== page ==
Trepanier MacGillis Battina P.A. 8000 Flour Exchange Building 310 Fourth Avenue South Minneapolis, MN 55415 612.455.0500
Trepanier MacGillis Battina P.A. 8000 Flour Exchange Building 310 Fourth Avenue South Minneapolis, MN 55415 612.455.0500

Minnesota Employment Agreement Claim Reversed, Remanded by Eighth Circuit

A judgment in favor of a terminated employee to the tune of one million dollars on his claim of breach of a five-year employment agreement was reversed by a panel of the Eighth Circuit Court of Appeals and sent back for further review in Qwinstar Corporation v. Anthony, 882 F.3d 748 (8th Cir. 2018).
The Qwinstar case serves as an instructive example of the peril of confusing termination of “employment” with termination of an “agreement” when drafting or negotiating an employment agreement. The contractual provision at issue was as follows:

Effect of Termination on Compensation. If Employee’s employment with Company is terminated by Employee or Company, Company will have no further liability to Employee under this Agreement other than to pay Employee the Employee’s Base Salary and benefits under Section 3 accrued, and expenses properly incurred, through the date of termination or resignation; provided, however, that if this Agreement is terminated under Section 4 for any reason, the Company will continue to pay the Employee (or his estate in the event of his death) the Base Salary for the balance of the five-year Term of this Agreement remaining after the date of any such death or Disability.

Analyzing this language, the district court found that “if Anthony’s employment is terminated, Qwinstar owes him nothing beyond his salary and benefits accrued through termination.” On the other hand, the court noted, “the second clause guarantees Anthony his full five-year salary if the Agreement is terminated ‘under Section 4 for any reason.’ ” After concluding that this provision was ambiguous, the court applied the doctrine that ambiguous contracts are construed against the drafter—to conclude that the second clause controlled and Anthony was therefore entitled to his full salary. Specifically, the district court judge took the unusual step of ruling on behalf of the claimant on liability on summary judgment, finding that there was no disputed issue of material fact that would require a trial.

The dispute had its origins in connection with the acquisition of one company by another, specifically the acquisition of corporate assets. Anthony, who sold his company’s assets to Qwinstar pursuant to an asset purchase agreement (“APA”) along with a separate employment agreement, received $50,000 along with a contractual right to be employed for five years at a salary of $200,000 per year, or $1 million.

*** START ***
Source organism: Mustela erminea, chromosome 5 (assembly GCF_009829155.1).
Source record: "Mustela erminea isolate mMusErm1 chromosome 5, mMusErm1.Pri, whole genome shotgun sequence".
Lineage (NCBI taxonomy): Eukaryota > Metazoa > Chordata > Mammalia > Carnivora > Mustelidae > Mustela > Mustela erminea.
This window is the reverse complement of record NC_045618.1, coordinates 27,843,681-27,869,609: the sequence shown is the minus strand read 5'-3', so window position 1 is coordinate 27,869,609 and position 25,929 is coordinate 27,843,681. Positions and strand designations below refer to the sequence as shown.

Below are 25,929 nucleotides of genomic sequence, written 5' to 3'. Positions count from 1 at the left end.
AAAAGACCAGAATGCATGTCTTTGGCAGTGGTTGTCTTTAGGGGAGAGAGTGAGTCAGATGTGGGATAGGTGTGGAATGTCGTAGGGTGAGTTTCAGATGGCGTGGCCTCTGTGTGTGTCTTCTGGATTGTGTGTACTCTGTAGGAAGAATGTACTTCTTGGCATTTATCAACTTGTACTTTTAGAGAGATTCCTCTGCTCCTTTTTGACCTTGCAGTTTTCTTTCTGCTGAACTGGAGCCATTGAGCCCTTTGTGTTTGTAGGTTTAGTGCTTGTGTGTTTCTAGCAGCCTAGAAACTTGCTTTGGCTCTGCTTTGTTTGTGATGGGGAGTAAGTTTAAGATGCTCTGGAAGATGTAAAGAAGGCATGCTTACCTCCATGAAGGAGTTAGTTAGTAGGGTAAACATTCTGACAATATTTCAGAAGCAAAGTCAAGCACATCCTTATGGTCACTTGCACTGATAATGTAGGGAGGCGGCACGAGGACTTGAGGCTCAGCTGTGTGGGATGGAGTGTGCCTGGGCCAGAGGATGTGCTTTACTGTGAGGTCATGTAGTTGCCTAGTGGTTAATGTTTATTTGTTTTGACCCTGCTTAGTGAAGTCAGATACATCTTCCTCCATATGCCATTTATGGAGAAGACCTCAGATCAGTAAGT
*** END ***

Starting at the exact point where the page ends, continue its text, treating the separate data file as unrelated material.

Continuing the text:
After the sale, Qwinstar determined that some of the promised assets were missing and sued Anthony for the missing inventory. Qwinstar also terminated Anthony’s employment. Anthony counter-claimed. The parties brought cross-motions for summary judgment. The judge dismissed Qwinstar’s claim (because it could not identify the missing parts) and granted judgment in favor of Anthony on his claim. Qwinstar then appealed.

The Court of Appeals Analysis
In reviewing Anthony’s breach of contract claim, the appellate court first concluded that the language was ambiguous. It then used several of the tools in the court’s tool box when it comes to interpreting ambiguous contracts and ascertaining the intent of the parties – not just the principle that ambiguities are construed against the drafter, which it noted should only be applied as a “last resort.” The court of appeals noted that Anthony’s interpretation rendered one of the provisions meaningless, an outcome which courts strive to avoid. It also looked to the intent of the parties as shown by parol evidence, including an earlier draft of the contact (which actually clarified the issue being litigated) to conclude that neither side should win on summary judgment and the question should go to trial.
Perhaps the most common mistake that arises when drafting employment agreements is to confuse termination of the contract with termination of employment. The two events may be the same, or they may not, but if the terms are used loosely or interchangeably, unintended consequences, and litigation, are likely to arise.


About the Author:
Trepanier MacGillis Battina P.A. is a Minnesota employment law firm located in Minneapolis, Minnesota. Their employment law attorneys can be reached at 612.455.0500.